MANPREET SINGH V. LORETTA E. LYNCH, No. 13-71394 (9th Cir. 2015)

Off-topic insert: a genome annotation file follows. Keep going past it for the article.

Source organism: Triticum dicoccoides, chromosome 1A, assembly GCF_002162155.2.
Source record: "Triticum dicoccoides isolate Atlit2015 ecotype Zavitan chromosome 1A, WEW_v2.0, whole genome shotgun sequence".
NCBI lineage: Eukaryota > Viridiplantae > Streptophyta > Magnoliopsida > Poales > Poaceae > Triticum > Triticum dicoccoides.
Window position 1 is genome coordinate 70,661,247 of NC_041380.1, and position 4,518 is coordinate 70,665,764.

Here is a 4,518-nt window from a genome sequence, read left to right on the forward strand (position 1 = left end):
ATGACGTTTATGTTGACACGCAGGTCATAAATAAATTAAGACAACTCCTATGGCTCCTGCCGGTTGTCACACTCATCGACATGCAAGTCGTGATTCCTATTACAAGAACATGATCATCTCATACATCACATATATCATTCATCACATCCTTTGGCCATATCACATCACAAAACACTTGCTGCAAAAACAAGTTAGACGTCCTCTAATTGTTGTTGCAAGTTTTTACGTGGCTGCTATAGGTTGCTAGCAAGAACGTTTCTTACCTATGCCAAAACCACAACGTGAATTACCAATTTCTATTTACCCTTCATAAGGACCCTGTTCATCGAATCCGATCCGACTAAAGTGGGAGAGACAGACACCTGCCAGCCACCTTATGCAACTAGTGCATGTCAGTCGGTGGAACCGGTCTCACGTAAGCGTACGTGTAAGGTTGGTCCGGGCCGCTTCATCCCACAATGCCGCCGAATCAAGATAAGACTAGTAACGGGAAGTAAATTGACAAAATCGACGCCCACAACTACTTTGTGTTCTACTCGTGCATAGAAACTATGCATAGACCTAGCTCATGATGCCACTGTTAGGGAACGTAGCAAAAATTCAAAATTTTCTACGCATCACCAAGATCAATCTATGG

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FILED NOT FOR PUBLICATION NOV 23 2015 UNITED STATES COURT OF APPEALS MOLLY C. DWYER, CLERK FOR THE NINTH CIRCUIT MANPREET SINGH, U.S. COURT OF APPEALS No. 13-71394 Petitioner, Agency No. A200-938-723 v. MEMORANDUM* LORETTA E. LYNCH, Attorney General, Respondent. On Petition for Review of Order of the Board of Immigration Appeals Submitted November 5, 2015** Pasadena, California Before: GRABER and GOULD, Circuit Judges, and DANIEL,*** Senior District Judge. Petitioner Manpreet Singh, a native and citizen of India, petitions for review of a decision by the Board of Immigration Appeals (BIA) affirming an * This disposition is not appropriate for publication and is not precedent except as provided by 9th Cir. R. 36-3. ** The panel unanimously concludes that this case is suitable for decision without oral argument. Fed. R. App. P. 34(a)(2). *** The Honorable Wiley Y. Daniel, Senior United States District Judge for the District of Colorado, sitting by designation. immigration judge’s (IJ) denial of his request for asylum, withholding of removal, and protection under the Convention Against Torture. We deny the petition for review. The BIA properly affirmed the IJ’s adverse credibility determination as supported by substantial evidence. 1. Singh argues that the government violated his due process right to a fundamentally fair removal hearing by introducing a Form I-213 without making available for cross-examination the border patrol agent who prepared it. The Due Process Clause mandates that evidence in a removal hearing be “probative and its admission . . . fundamentally fair,” Espinoza v. INS, 45 F.3d 308, 310 (9th Cir. 1995), which generally requires that the alien have “a reasonable opportunity . . . to cross-examine witnesses presented by the Government,” 8 U.S.C. § 1229a(b)(4)(B). A Form I-213, however, is presumptively reliable, and “absen[t] . . . evidence to the contrary presented by the alien,” there is no right to confront the Form’s preparer. Espinoza, 45 F.3d at 310–11. Further, the admissibility of Form I-213 “is fair absent evidence of coercion or that the statements are not those of the petitioner.” Id. at 310. Singh has presented insufficient evidence to refute the presumption of reliability and establish a due process violation. Singh has also failed to present evidence that he was coerced or that someone else made the statements on the Form I-213. Additionally, the BIA found that Petitioner’s Forms I-867A and I-831 contained information already included in the record, and 2 therefore remand to the IJ was not required. We find that the BIA's refusal to remand for more fact-finding under 8 C.F.R. § 1003.1(d)(3)(iv) did not violate due process. 2. Singh also argues that the BIA’s adverse credibility finding was not supported by substantial evidence. “[A]dministrative findings of fact are conclusive unless any reasonable adjudicator would be compelled to conclude to the contrary.” Jiang v. Holder, 754 F.3d 733, 738 (9th Cir. 2014) (quoting Farah v. Ashcroft, 348 F.3d 1153, 1156 (9th Cir. 2003)). We must uphold the agency’s adverse credibility determination “so long as even one basis is supported by substantial evidence.” Rizk v. Holder, 629 F.3d 1083, 1088 (9th Cir. 2011). Singh told an immigration officer that he left India in September 2009 to attend school in London; however, he testified that he joined the Akali Dal party in 2009, was arrested on May 30, 2010, was beaten on June 20, 2010, and left India in July 2010 to avoid persecution. This discrepancy is significant because if the first statement is true, then Singh was not even in India when the alleged events occurred. The IJ was not required to accept Singh’s explanation that he was too nervous or too exhausted from travel during the interview with the border patrol agent to know what he was saying. Because neither the introduction of Form I-213 nor the BIA's refusal to remand for more fact-finding regarding Forms I-867A and I-831 rendered Singh’s 3 hearing fundamentally unfair, and because the IJ’s adverse credibility finding was supported by substantial evidence, Singh’s petition for review is denied. Petition DENIED. 4